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Reflecting the Community: Diversity at the Dealership

Published April 10, 2018


Sheryll Poe, Profile Picture, 175x175

Sheryll Poe


America’s diversity is on the rise. According to the Census Bureau, all racial and ethnic minorities grew faster than whites from 2015 to 2016. Just 61 percent of U.S. residents were non-Hispanic white, down from 64 percent in 2010 and 76 percent in 1990. By 2060, the white share of the population is expected to fall to 43.6 percent, and the U.S. is projected to cease being majority non-Hispanic white by 2044.

With demographics set to transform the face of America, the automobile industry is continuing to explore how dealers and automakers tackle the internal issue of how best to advance minority and women dealers and dealership managers and encourage diversity.

“The $6 trillion automotive industry is experiencing a tremendous amount of disruption, and auto companies are being forced to transform their business at a greater speed than ever. How are they to keep pace and stay competitive? They must embrace diverse and creative thinking to develop new ways to solve problems and take advantage of the opportunities that come with this disruption. Diversity of thought -- which comes from diverse backgrounds, not just gender -- sparks innovation and is very important to the industry and its long-term success,” Randy Miller, EY global automotive and transportation leader wrote in Automotive News.

Diversity is Demographic Destiny

There is a real business case for diversity in the automobile dealer industry, says Damon Lester, president and CEO of The National Association of Minority Automobile Dealers (NAMAD). "There is a real need for dealerships to look like the community they will be serving,” Lester says. And that community of consumers is increasingly diverse. Thirty percent of new vehicle purchases are made by multicultural consumers. However, only six percent of the approximately 18,000 dealerships in the United States are minority owned. “It’s in their (dealers') best interests to adopt diversity as a business imperative because they want to increase their market share. It makes good business sense,” Lester notes.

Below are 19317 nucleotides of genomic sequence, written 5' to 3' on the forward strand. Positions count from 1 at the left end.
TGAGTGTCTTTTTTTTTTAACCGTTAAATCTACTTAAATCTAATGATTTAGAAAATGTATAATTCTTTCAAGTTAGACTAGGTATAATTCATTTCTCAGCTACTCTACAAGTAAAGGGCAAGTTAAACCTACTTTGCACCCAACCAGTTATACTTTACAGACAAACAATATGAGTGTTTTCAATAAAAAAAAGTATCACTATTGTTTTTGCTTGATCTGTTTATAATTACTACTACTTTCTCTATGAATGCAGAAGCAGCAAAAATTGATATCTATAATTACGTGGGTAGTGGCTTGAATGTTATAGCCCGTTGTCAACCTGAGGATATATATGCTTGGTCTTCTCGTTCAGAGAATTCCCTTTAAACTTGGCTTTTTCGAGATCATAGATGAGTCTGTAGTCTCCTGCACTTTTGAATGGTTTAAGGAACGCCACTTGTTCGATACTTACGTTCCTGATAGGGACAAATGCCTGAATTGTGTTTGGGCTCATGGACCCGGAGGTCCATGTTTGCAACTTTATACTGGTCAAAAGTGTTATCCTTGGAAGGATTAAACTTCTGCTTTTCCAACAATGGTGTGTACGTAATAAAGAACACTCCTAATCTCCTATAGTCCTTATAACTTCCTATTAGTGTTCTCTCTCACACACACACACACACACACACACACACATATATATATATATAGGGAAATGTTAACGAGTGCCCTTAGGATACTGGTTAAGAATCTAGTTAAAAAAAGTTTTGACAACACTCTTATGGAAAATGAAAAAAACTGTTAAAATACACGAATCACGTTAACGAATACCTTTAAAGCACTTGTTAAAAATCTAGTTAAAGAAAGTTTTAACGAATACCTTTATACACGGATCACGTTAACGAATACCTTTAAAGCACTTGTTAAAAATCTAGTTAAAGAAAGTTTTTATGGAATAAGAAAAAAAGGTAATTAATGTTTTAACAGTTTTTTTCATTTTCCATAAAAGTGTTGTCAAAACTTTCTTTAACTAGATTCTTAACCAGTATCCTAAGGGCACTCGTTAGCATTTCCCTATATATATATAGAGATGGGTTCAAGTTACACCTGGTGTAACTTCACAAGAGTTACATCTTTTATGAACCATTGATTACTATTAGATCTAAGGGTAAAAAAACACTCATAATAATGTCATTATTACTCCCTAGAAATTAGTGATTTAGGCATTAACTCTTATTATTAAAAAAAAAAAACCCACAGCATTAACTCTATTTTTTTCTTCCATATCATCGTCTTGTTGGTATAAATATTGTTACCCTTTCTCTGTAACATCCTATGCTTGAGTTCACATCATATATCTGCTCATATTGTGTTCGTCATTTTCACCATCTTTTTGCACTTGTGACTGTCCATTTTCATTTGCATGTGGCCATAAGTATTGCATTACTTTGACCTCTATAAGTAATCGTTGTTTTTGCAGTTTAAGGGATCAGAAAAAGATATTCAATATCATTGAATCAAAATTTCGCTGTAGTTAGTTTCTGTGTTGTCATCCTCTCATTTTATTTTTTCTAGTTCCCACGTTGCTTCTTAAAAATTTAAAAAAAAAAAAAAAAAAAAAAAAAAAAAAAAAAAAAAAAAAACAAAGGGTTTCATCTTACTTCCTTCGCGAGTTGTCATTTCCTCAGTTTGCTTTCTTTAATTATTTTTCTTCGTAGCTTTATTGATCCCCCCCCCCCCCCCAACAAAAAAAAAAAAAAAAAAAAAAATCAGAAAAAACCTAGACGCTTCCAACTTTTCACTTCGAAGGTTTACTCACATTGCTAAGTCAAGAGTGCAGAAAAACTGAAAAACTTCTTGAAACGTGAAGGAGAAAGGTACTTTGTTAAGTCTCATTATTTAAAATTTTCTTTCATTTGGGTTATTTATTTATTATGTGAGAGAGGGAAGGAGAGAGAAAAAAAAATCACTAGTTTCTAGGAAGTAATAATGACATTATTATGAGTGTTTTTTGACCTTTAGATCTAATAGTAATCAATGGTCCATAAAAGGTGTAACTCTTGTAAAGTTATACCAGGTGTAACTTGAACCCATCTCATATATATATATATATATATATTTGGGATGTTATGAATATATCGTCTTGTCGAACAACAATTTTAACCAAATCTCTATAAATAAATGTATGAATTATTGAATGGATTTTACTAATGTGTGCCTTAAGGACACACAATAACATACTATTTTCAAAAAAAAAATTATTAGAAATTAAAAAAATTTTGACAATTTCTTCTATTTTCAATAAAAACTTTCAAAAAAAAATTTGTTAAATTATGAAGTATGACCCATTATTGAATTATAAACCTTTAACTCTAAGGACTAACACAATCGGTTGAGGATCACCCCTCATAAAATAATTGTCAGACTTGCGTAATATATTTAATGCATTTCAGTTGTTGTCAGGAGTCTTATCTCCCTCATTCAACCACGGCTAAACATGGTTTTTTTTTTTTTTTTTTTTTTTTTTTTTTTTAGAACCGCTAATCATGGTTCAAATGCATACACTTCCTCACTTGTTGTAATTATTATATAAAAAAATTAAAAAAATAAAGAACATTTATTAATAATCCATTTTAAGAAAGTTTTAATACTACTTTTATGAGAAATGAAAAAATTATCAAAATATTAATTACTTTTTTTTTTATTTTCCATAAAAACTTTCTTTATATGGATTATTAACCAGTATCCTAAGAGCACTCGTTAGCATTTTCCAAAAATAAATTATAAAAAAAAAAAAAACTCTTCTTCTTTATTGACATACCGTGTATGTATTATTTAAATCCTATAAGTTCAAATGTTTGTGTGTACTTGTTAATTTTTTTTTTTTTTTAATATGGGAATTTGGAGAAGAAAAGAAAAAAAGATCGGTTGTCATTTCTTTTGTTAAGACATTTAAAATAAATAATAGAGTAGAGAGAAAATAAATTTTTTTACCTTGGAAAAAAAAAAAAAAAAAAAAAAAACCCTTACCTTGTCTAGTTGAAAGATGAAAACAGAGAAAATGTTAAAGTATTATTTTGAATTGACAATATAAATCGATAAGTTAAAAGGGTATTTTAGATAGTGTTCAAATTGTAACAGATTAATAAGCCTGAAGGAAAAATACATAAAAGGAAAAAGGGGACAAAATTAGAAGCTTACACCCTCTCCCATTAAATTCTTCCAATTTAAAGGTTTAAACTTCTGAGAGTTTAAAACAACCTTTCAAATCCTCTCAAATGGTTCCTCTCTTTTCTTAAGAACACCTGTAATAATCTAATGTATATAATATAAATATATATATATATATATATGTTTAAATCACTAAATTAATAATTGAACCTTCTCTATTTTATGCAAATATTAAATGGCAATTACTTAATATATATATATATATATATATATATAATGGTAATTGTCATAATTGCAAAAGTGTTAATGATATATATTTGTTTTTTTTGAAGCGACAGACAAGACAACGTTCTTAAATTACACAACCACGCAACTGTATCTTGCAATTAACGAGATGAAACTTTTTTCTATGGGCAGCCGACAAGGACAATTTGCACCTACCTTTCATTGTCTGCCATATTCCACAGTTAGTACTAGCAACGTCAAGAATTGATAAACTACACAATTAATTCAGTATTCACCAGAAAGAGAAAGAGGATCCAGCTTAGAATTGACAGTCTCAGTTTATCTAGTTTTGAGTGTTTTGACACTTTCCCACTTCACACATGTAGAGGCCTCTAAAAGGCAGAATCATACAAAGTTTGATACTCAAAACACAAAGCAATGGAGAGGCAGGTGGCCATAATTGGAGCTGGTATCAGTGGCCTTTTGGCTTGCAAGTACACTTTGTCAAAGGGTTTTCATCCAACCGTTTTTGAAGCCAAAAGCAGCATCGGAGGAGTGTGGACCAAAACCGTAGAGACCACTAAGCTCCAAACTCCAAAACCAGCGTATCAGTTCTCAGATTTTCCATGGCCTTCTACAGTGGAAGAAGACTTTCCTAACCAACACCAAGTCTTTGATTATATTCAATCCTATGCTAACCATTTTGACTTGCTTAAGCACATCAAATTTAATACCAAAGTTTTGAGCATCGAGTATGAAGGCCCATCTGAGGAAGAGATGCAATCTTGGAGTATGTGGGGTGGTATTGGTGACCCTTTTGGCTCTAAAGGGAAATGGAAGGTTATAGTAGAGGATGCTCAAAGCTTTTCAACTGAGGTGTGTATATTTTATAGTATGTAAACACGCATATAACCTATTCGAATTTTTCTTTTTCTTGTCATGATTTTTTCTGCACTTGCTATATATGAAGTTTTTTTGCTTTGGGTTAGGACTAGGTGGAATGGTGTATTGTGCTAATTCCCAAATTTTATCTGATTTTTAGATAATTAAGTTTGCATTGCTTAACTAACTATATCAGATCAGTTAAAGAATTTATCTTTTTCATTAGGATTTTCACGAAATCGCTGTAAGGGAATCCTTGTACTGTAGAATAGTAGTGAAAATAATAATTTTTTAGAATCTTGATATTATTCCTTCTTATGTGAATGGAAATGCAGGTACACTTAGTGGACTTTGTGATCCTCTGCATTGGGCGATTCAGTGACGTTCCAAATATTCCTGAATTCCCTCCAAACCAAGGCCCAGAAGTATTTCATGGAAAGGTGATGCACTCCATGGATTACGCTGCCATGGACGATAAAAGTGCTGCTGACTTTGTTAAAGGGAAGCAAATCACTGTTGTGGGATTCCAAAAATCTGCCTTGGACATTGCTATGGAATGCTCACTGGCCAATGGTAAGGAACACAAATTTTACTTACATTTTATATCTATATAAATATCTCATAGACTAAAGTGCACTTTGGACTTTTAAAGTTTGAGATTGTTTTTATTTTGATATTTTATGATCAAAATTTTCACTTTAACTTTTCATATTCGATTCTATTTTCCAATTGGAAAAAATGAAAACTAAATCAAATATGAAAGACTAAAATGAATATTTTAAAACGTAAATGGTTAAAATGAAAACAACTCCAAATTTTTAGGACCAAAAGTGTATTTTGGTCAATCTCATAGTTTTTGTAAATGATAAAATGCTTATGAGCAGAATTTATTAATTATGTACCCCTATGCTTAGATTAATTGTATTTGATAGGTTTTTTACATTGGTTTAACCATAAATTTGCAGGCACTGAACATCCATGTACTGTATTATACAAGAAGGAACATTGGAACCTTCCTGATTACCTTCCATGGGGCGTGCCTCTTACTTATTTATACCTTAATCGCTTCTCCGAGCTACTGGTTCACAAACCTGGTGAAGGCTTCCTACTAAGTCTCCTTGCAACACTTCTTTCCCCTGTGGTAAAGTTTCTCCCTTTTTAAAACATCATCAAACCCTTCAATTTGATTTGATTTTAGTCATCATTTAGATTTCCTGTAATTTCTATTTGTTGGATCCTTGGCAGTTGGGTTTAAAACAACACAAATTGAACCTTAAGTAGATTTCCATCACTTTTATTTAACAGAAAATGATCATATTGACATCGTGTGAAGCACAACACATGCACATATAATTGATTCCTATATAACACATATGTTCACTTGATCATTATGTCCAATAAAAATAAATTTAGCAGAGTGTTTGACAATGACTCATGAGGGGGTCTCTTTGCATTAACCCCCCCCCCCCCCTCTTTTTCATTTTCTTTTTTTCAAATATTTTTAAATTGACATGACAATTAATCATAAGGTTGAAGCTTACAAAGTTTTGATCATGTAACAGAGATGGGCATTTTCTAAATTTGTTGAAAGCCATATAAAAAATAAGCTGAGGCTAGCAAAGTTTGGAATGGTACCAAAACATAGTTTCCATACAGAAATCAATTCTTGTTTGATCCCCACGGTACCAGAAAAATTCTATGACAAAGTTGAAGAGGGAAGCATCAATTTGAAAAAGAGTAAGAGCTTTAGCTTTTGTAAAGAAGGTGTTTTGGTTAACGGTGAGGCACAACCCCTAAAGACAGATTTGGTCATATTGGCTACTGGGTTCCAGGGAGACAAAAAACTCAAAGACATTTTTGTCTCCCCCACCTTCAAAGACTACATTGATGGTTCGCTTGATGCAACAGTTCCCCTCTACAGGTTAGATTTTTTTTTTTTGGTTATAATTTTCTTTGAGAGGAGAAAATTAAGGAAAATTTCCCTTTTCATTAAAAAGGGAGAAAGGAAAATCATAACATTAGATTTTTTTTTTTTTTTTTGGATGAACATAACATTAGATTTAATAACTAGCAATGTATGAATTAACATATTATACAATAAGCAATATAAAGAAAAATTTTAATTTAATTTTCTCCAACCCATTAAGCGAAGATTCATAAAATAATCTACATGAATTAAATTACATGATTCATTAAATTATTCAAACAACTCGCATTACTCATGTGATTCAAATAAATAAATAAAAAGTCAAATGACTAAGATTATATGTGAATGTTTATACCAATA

The Recession Slump

Diversity within the auto dealer industry took a big hit during the recession when 30 percent of minority-owned dealerships closed, compared to the 18 percent decline experienced by all other dealerships during that same time. Minority dealership ownership peaked at 1,805 in 2005, dropped to 1,156 in 2007 and bottomed out at 873 in 2011.

Black-owned dealerships took an even harder hit, dropping 50 percent to only 261 dealerships by January 2011. Lester explained that because many of those dealerships were first-generation business owners, they lacked access to the capital needed to help them ride out the recession when sales plummeted.

Today, seven years post-recession, there are 1,128 minority-owned dealerships, the largest proportion of which (552) are Latino-owned, according to NAMAD’s 2015 statistics. However, black-owned dealerships have hardly rebounded. According to the NAMAD statistics, there were only 264 black-owned dealerships in business at the end of 2015.

Minority Dealer Development Programs

Before the recession, several automakers had specific minority dealer development programs aimed at training and providing financial assistance to minority entrepreneurs seeking to own a dealers.

The Detroit automakers—Ford, General Motors and Chrysler (now Fiat Chrysler)—were the pioneers in this area, creating minority-dealer development programs throughout in the 1970s, starting with GM in 1972. “Most of the minority dealers came from those Ford, GM and Chrysler dealer development programs,” Lester says. “These programs were created as part of post-Civil Rights movement to urge manufacturers to be inclusive, to increase minority-owned dealerships and suppliers, and to achieve parity.”